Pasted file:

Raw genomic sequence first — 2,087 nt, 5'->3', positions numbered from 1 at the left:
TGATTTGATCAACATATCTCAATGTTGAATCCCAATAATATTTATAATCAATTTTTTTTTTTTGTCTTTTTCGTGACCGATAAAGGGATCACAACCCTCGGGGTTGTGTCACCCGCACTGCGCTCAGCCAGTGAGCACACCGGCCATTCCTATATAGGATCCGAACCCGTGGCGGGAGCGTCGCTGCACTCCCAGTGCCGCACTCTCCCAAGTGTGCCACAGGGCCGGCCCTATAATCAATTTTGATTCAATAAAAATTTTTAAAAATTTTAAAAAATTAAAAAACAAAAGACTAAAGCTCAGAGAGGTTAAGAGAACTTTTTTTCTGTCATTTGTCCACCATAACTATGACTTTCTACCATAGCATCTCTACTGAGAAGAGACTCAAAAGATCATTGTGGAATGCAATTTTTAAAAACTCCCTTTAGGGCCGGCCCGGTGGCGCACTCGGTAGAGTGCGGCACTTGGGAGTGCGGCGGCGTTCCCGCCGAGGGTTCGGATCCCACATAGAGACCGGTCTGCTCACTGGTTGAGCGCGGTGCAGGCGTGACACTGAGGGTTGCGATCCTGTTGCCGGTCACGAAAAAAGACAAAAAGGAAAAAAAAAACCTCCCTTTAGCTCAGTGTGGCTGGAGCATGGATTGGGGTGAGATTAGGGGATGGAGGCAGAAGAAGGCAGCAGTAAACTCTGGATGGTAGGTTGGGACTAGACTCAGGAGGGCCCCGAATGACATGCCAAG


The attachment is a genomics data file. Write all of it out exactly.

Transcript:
Raw genomic sequence first — 2,087 nt, 5'->3', positions numbered from 1 at the left:
TGATTTGATCAACATATCTCAATGTTGAATCCCAATAATATTTATAATCAATTTTTTTTTTTTGTCTTTTTCGTGACCGATAAAGGGATCACAACCCTCGGGGTTGTGTCACCCGCACTGCGCTCAGCCAGTGAGCACACCGGCCATTCCTATATAGGATCCGAACCCGTGGCGGGAGCGTCGCTGCACTCCCAGTGCCGCACTCTCCCAAGTGTGCCACAGGGCCGGCCCTATAATCAATTTTGATTCAATAAAAATTTTTAAAAATTTTAAAAAATTAAAAAACAAAAGACTAAAGCTCAGAGAGGTTAAGAGAACTTTTTTTCTGTCATTTGTCCACCATAACTATGACTTTCTACCATAGCATCTCTACTGAGAAGAGACTCAAAAGATCATTGTGGAATGCAATTTTTAAAAACTCCCTTTAGGGCCGGCCCGGTGGCGCACTCGGTAGAGTGCGGCACTTGGGAGTGCGGCGGCGTTCCCGCCGAGGGTTCGGATCCCACATAGAGACCGGTCTGCTCACTGGTTGAGCGCGGTGCAGGCGTGACACTGAGGGTTGCGATCCTGTTGCCGGTCACGAAAAAAGACAAAAAGGAAAAAAAAAACCTCCCTTTAGCTCAGTGTGGCTGGAGCATGGATTGGGGTGAGATTAGGGGATGGAGGCAGAAGAAGGCAGCAGTAAACTCTGGATGGTAGGTTGGGACTAGACTCAGGAGGGCCCCGAATGACATGCCAAG